Is an online education equivalent to an on-campus education? In many cases, yes.
In fact, online education is proven to have significant advantages over the classroom experience – and some of them may surprise you.
1. You are not limited by geography
The tremendous advances in technology have made higher education more accessible than ever. With a computer and access to the internet, the entire world of education can be at your fingertips, no matter where you live.
This is hardly an exaggeration when you consider that in recent years, very prestigious schools such as Harvard, MIT and Stanford have been offering complete, non-credit courses online for free through what are known as MOOCs (massive open online courses). MOOCs generally have the same professors and study materials that you would receive if you went to college in person.
It was probably inevitable that schools would begin to try to monetize all the material they provide online. In 2013, Georgia Tech became the first school to create a MOOC-based degree program. The University of Illinois followed suit two years later. Today, more than 30 traditional schools offer MOOC-based degrees, thanks to partnerships with technology companies like Coursera, edX and Udacity.
But MOOCs are just the tip of the online learning iceberg. Digital and traditional institutions are also perfecting more intimate online learning options, with smaller classes and more one-on-one interactions between professors and students. Online degree options abound, and if you can’t find the offering you want at a local university, you can probably find it at another school.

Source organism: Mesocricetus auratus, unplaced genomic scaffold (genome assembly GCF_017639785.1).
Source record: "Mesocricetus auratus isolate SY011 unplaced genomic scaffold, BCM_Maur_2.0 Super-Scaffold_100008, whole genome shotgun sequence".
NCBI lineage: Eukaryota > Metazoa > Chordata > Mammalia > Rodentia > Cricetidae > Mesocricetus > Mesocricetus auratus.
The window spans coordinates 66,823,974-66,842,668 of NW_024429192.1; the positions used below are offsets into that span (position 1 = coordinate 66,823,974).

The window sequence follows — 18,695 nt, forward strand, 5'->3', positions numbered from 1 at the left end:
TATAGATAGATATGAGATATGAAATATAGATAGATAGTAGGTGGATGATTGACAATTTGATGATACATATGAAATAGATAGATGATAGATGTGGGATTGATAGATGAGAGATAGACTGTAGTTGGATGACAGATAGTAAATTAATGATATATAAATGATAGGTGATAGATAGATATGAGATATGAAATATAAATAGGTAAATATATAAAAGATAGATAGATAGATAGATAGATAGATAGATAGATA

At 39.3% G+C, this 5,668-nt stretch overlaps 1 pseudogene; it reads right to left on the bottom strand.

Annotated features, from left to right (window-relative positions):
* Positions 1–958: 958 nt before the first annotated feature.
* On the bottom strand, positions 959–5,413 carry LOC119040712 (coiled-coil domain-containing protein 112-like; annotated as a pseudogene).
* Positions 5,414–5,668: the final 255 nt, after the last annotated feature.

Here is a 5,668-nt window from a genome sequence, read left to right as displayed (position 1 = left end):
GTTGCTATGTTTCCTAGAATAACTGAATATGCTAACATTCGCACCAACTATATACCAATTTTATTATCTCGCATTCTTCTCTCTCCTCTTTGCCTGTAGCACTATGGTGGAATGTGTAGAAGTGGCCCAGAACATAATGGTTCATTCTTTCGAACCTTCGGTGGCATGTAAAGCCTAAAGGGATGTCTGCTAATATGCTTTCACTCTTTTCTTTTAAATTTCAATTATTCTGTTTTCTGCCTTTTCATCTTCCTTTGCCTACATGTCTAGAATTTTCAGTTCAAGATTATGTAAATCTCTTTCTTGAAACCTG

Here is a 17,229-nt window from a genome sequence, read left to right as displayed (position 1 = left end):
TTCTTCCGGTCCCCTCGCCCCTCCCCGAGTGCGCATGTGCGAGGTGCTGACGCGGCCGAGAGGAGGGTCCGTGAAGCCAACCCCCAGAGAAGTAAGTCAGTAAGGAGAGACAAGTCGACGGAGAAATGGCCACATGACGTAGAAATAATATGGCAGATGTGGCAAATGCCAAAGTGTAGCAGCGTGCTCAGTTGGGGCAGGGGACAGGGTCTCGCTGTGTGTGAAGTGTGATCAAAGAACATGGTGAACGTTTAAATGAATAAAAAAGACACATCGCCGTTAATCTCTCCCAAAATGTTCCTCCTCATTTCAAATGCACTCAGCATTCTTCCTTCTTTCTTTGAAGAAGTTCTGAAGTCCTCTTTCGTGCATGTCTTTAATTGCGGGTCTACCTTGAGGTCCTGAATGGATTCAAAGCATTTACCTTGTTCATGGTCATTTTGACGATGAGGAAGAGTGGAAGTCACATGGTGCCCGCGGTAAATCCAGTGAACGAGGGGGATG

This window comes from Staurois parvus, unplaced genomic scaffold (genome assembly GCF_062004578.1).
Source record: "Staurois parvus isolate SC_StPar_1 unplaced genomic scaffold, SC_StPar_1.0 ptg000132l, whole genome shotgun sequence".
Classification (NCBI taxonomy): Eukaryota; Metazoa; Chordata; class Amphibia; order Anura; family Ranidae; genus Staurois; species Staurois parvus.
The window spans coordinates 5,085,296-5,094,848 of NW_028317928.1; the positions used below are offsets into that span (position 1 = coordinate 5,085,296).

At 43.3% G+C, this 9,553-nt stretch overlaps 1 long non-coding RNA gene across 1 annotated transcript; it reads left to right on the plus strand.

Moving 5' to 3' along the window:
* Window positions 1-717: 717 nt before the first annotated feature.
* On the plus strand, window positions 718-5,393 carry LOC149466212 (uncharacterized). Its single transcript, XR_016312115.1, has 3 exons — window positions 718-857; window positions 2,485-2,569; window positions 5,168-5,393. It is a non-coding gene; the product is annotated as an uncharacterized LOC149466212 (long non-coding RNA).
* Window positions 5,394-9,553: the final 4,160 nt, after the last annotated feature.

So whether you’re looking to get your degree to land a 9-to-5 job or study the stars with the world’s best astronomers, you’ll likely find what you’re looking for online.
2. Online learning can be more interesting than classroom learning
A recent Forbes article provides an overview of the state of online learning. Researchers have begun to study the effectiveness of online learning compared to classroom instruction. So far, the results are promising.
A study from California State University, San Bernadino, found that two different groups of students – one who studied online and one who went to class – who received the same instruction from the same professor had the same performance results. However, the study found that the online students were less intimidated by their participation and that the interaction between the students and the professor was of higher quality.
In addition, the Forbes article notes that online courses are more likely to present material in attention-grabbing multimedia formats that may be better suited for today’s students.
The bottom line: Educators have long known that not everyone absorbs information in the same way, but teaching methods have struggled to adapt. If you’re someone whose eyes glaze over during a lecture, you may find that you respond better to online learning approaches.
3. Feedback is faster and more frequent
Believe it or not, online learners can actually have more contact with their educators than classroom learners.
Online students are typically asked to complete more frequent assessments so that instructors can monitor their skills. This way, learning gaps can be identified and corrected more quickly, rather than letting a struggling student fall through the cracks until exam time.